China Acts Against 'Dissident' Living in SA

The Chinese government has demanded that a Durban technikon stop a student from practising and teaching an Asian exercise regimen known as falun gong.

The Chinese state regards falun gong adherents as dissidents.

When the soft-spoken student, Lin Li, 28, came to South Africa in August to study English at the Durban Institute of Technology, she thought she had escaped the clutches of a government that had imprisoned her three times without trial.

But her troubles followed her halfway across the world.

She said this week that intimidation was nothing new to her. The former Beijing accountant said she and her husband, Deng Guoping, 38, were both jailed in 2000.

"I was detained three times without trial. The last time I spent 18 months in a forced labour camp while my husband spent two years [there]."

She said they were subjected to hours of "physical and psychological torture" that included being stripped, having her hair pulled out, being beaten with a pipe and having water hosed down her mouth and nose.

"They had brainwashing classes where we did not sleep and they tried to tell us what we were doing was wrong. But falun gong is not a religious or political organisation. It promotes a good way of living."

She told how inmates of the forced labour camps were used to make clothing, toys, electronic devices and footballs for export around the world.

Lin, who works in Durban as a part-time waitress, said she held falun gong classes "to share a positive philosophy with people".

Followers of falun gong are persecuted in China, with hundreds of reports over the past five years alleging torture and genocide against them.

Thousands of people have also been jailed without trial.

The Durban Institute of Technology's Vice-Chancellor, Professor Dan Ncayiyana, confirmed this week that Chinese Consul-General Zhang Lianyun had made the request during a meeting on campus two weeks ago because falun gong being practised in Durban had the potential to "scandalise China".

"Their position was for us to forbid and stop, not just to discourage, this practice as it is banned in their country. The consul-general further stated that continued practice would be viewed as anti-Chinese."

Ncayiyana said Zhang had informed the technikon that falun gong was viewed by his government as a "cult" that "brainwashes people".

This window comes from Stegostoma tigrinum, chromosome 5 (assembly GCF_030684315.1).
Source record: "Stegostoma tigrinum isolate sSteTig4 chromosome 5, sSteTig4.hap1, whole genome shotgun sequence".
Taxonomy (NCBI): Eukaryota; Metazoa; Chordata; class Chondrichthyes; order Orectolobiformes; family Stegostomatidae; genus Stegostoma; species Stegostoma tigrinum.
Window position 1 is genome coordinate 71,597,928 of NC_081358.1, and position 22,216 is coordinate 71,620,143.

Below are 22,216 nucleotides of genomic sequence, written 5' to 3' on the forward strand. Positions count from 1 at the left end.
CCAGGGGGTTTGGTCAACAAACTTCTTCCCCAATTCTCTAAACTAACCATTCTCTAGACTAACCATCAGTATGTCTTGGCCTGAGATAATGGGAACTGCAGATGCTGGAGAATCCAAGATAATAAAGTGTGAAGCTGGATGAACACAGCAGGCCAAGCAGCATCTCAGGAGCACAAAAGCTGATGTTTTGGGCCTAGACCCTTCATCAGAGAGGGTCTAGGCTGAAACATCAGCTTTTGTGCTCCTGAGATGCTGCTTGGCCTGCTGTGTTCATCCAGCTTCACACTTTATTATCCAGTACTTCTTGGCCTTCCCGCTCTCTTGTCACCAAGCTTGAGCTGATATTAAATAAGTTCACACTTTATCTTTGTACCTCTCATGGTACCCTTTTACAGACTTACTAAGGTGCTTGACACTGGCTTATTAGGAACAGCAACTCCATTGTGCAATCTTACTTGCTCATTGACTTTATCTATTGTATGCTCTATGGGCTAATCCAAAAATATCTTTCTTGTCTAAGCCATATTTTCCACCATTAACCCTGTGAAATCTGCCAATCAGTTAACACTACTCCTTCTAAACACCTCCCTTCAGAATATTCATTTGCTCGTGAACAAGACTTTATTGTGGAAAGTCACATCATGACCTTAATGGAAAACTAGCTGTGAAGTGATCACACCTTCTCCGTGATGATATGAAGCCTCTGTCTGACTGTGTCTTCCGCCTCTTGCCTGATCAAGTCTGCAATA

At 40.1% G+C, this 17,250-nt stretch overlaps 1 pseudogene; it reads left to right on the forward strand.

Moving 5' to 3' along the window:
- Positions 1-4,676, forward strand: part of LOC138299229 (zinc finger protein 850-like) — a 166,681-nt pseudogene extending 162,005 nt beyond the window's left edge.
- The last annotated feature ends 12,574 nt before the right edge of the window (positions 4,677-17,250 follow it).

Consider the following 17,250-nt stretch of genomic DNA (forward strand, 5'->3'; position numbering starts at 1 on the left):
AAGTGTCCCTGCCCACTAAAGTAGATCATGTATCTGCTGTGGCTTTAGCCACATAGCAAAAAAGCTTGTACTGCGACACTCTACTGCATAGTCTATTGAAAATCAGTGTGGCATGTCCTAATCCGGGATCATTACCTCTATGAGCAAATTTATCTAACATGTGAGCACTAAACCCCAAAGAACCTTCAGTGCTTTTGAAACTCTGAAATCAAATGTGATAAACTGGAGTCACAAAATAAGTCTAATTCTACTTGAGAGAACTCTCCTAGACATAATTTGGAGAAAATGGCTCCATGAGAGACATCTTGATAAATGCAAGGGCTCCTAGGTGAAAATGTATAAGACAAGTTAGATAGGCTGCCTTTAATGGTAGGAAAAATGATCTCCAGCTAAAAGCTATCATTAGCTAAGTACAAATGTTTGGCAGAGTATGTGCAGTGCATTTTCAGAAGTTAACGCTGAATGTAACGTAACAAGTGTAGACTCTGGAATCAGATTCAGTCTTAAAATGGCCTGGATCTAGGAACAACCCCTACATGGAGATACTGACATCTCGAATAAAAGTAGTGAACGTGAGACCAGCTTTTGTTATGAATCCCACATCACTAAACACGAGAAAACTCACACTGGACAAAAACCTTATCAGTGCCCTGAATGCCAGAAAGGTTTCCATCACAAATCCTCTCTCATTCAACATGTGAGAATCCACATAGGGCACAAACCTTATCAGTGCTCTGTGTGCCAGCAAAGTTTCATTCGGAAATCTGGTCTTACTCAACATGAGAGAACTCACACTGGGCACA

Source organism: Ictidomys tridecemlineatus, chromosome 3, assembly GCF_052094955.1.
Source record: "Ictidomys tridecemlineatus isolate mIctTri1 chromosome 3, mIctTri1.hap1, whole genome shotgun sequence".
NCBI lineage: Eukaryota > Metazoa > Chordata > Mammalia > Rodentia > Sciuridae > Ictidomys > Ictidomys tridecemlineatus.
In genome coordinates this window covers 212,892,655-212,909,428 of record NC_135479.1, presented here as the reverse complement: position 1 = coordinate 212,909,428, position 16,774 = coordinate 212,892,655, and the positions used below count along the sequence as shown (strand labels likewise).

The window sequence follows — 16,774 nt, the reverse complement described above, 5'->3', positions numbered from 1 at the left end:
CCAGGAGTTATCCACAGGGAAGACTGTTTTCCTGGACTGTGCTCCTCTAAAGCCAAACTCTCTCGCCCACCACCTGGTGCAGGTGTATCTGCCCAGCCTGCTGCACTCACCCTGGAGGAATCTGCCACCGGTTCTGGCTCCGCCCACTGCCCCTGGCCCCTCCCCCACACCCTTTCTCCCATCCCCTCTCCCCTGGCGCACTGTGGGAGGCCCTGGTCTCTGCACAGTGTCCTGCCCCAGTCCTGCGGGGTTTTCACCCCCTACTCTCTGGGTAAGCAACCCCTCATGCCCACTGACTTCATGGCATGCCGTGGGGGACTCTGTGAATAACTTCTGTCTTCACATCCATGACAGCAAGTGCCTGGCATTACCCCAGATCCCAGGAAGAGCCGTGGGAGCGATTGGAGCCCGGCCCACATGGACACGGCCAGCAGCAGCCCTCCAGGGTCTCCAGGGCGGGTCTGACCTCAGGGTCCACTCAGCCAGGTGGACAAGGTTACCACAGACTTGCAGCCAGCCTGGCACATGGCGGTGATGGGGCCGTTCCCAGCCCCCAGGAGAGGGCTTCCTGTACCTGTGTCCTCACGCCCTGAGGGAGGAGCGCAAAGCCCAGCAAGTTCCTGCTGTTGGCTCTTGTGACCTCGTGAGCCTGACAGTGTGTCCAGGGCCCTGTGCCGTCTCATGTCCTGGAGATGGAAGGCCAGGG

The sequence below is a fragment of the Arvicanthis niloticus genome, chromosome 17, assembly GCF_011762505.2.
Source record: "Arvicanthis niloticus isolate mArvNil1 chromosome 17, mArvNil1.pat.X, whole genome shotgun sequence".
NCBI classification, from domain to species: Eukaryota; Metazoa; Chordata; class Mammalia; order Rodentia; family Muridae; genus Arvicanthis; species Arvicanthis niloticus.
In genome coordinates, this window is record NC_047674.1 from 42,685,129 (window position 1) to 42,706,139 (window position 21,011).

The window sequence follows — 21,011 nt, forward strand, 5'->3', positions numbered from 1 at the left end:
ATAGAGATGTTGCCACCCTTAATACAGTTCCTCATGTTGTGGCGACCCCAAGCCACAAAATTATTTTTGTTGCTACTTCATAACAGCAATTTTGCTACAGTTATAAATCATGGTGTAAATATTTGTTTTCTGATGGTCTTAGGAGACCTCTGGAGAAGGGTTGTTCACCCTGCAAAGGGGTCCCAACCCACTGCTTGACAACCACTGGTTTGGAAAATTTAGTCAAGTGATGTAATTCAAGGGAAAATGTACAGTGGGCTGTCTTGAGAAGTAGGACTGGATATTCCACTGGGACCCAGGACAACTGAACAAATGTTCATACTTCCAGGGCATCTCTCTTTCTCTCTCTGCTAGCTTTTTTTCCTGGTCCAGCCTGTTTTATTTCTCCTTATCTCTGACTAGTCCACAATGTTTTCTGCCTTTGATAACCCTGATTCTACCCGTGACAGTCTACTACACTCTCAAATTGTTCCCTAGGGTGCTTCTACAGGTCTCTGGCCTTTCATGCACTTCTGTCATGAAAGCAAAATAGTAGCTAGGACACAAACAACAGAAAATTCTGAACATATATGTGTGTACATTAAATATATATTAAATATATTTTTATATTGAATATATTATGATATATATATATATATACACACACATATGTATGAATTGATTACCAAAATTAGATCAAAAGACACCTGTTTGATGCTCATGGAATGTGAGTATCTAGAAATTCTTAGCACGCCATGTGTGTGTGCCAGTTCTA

"We, though, did not share that view. We live in a constitutional state with a Bill of Rights that guarantees freedom of expression and thus there was no legal basis for us to intervene."

Ncayiyana, who said this was "definitely the most bizarre" request he has had in his four years at the technikon, also said the consul-general hinted at pulling out the 40 Chinese students studying at the institution.

"My response was that I would regret to see that happen, but that it was a price the Durban Institute of Technology was willing to pay to preserve our constitutional legacy."

A similar case of Chinese officials acting against falun gong practitioners in foreign countries occurred in Canada this year.

A court in Ontario fined Vice-Consul-General Pan Xinchun $1000 after he called a falun gong follower a member of a "sinister cult".

The Chinese government, however, refused to accept the decision and said it had "substantial consequences for relations between Canada and China".

Lin, meanwhile, said: "I'm happy with what [the technikon] did. They really have a democratic spirit that defends human rights."

Zhang refused to speak to the Sunday Times. His assistant, a Mrs Chin, said the consulate had received complaints from some of the Chinese students at the technikon.

She said falun gong was banned because of its followers' "attacks" and attempts to "defame" the Chinese government.

The press officer for the Chinese embassy in Pretoria, Qian Jin, said officials had received a letter from "concerned students" and had therefore approached technikon management.

He said he did not know if an official request had been made via South Africa's Foreign Affairs Department as required by diplomatic protocol.

The Department of Foreign Affairs' deputy director-general for Asia and the Middle East, Dr Anil Sooklal, said he had not received any request from the Chinese as was "normal practice".

"This is no major issue though. We have strong links with the Peoples Republic of China," he added.